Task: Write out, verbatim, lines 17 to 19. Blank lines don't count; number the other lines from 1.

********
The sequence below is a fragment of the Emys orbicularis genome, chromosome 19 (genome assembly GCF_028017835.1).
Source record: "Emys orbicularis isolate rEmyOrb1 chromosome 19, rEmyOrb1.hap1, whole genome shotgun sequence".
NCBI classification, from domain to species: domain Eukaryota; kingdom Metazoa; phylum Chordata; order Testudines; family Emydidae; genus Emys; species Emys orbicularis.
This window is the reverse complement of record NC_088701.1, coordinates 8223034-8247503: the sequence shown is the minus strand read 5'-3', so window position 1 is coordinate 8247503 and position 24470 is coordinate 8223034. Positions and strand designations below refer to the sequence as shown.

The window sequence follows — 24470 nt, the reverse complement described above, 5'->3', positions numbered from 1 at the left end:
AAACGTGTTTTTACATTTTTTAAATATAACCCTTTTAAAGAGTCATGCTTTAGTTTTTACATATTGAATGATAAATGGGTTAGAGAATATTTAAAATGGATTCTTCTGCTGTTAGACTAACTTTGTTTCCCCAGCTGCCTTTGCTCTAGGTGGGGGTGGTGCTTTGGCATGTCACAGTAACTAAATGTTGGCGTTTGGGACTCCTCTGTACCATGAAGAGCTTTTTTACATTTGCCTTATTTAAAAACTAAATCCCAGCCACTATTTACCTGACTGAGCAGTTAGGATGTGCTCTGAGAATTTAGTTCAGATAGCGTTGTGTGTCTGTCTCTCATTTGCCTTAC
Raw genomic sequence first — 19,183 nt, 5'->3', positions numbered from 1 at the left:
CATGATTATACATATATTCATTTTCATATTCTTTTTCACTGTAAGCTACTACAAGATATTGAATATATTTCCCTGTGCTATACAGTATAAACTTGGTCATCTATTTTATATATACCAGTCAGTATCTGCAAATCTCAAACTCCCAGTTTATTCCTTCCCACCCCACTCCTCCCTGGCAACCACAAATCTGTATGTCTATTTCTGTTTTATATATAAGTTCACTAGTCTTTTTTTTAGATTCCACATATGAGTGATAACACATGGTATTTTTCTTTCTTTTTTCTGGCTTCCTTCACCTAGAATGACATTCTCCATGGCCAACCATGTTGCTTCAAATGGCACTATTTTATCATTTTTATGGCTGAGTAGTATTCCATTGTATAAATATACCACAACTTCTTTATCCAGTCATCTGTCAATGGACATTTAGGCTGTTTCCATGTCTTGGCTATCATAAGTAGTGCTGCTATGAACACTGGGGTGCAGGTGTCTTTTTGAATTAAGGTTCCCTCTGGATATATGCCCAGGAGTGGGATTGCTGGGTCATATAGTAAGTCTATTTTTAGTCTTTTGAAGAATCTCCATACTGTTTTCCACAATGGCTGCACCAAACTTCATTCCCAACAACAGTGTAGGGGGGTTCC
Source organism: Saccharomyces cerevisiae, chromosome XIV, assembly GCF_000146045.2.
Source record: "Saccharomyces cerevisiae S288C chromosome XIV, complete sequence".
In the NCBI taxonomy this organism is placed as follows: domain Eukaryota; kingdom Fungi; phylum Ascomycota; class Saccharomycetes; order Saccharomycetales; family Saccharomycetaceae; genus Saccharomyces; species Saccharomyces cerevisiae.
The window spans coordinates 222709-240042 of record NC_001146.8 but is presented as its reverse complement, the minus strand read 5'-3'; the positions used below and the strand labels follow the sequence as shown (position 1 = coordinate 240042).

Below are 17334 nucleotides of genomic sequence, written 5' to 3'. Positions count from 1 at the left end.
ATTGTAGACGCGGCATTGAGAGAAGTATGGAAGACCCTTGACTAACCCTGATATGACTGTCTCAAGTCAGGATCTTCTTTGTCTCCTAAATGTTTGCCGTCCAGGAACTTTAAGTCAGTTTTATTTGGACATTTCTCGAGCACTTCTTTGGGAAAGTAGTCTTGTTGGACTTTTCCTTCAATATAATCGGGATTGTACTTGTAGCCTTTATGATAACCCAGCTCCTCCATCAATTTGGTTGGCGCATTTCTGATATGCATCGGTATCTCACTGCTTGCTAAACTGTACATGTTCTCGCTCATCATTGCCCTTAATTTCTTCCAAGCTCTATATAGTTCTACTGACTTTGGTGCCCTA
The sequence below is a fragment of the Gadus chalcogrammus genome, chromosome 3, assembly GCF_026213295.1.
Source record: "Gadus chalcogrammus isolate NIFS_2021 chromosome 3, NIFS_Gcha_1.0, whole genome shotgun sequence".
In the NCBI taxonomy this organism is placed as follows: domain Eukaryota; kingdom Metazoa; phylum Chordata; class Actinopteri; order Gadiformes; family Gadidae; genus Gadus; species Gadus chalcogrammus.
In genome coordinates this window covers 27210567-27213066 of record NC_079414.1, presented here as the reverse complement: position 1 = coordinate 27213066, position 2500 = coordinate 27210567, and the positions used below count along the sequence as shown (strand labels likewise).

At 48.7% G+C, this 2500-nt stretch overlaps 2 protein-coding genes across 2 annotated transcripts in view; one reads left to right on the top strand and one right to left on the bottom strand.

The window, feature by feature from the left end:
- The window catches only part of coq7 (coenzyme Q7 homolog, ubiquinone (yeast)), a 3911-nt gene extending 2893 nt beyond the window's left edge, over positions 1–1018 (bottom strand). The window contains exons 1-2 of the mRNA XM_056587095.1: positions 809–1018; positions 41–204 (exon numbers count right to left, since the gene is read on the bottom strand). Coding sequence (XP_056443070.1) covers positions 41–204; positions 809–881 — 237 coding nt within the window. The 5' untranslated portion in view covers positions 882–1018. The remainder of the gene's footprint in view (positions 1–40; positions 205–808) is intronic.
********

In the NCBI taxonomy this organism is placed as follows: domain Eukaryota; kingdom Metazoa; phylum Chordata; class Actinopteri; order Gadiformes; family Gadidae; genus Gadus; species Gadus chalcogrammus.
In genome coordinates this window covers 27210567-27213066 of record NC_079414.1, presented here as the reverse complement: position 1 = coordinate 27213066, position 2500 = coordinate 27210567, and the positions used below count along the sequence as shown (strand labels likewise).

At 48.7% G+C, this 2500-nt stretch overlaps 2 protein-coding genes across 2 annotated transcripts in view; one reads left to right on the top strand and one right to left on the bottom strand.